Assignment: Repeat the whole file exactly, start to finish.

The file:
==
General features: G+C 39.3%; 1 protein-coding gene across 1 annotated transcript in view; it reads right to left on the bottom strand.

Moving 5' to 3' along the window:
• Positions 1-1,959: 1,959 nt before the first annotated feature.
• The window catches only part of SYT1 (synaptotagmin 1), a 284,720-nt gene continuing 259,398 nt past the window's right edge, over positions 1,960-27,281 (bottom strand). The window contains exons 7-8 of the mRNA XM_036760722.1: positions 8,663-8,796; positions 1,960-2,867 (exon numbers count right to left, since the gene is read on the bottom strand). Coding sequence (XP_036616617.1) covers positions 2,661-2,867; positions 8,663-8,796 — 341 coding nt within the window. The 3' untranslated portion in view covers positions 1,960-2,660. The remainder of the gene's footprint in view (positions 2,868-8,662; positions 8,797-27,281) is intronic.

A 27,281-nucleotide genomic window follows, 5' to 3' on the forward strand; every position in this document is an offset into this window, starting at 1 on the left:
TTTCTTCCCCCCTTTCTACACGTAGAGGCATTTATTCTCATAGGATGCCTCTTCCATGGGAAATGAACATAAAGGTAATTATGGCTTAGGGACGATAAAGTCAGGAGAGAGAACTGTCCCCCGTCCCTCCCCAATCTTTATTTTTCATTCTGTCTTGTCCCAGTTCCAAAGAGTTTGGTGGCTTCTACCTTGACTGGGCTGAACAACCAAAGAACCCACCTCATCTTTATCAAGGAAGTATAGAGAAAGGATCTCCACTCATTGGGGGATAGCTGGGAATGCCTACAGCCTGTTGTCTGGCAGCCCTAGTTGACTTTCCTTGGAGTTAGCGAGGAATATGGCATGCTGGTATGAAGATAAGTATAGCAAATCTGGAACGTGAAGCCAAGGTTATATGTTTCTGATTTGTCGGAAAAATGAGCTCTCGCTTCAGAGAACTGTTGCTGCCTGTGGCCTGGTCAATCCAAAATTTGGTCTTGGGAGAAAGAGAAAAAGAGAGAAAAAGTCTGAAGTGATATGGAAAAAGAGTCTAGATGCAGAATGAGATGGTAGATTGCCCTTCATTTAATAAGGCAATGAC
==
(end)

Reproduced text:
General features: G+C 39.3%; 1 protein-coding gene across 1 annotated transcript in view; it reads right to left on the bottom strand.

Moving 5' to 3' along the window:
• Positions 1-1,959: 1,959 nt before the first annotated feature.
• The window catches only part of SYT1 (synaptotagmin 1), a 284,720-nt gene continuing 259,398 nt past the window's right edge, over positions 1,960-27,281 (bottom strand). The window contains exons 7-8 of the mRNA XM_036760722.1: positions 8,663-8,796; positions 1,960-2,867 (exon numbers count right to left, since the gene is read on the bottom strand). Coding sequence (XP_036616617.1) covers positions 2,661-2,867; positions 8,663-8,796 — 341 coding nt within the window. The 3' untranslated portion in view covers positions 1,960-2,660. The remainder of the gene's footprint in view (positions 2,868-8,662; positions 8,797-27,281) is intronic.

A 27,281-nucleotide genomic window follows, 5' to 3' on the forward strand; every position in this document is an offset into this window, starting at 1 on the left:
TTTCTTCCCCCCTTTCTACACGTAGAGGCATTTATTCTCATAGGATGCCTCTTCCATGGGAAATGAACATAAAGGTAATTATGGCTTAGGGACGATAAAGTCAGGAGAGAGAACTGTCCCCCGTCCCTCCCCAATCTTTATTTTTCATTCTGTCTTGTCCCAGTTCCAAAGAGTTTGGTGGCTTCTACCTTGACTGGGCTGAACAACCAAAGAACCCACCTCATCTTTATCAAGGAAGTATAGAGAAAGGATCTCCACTCATTGGGGGATAGCTGGGAATGCCTACAGCCTGTTGTCTGGCAGCCCTAGTTGACTTTCCTTGGAGTTAGCGAGGAATATGGCATGCTGGTATGAAGATAAGTATAGCAAATCTGGAACGTGAAGCCAAGGTTATATGTTTCTGATTTGTCGGAAAAATGAGCTCTCGCTTCAGAGAACTGTTGCTGCCTGTGGCCTGGTCAATCCAAAATTTGGTCTTGGGAGAAAGAGAAAAAGAGAGAAAAAGTCTGAAGTGATATGGAAAAAGAGTCTAGATGCAGAATGAGATGGTAGATTGCCCTTCATTTAATAAGGCAATGAC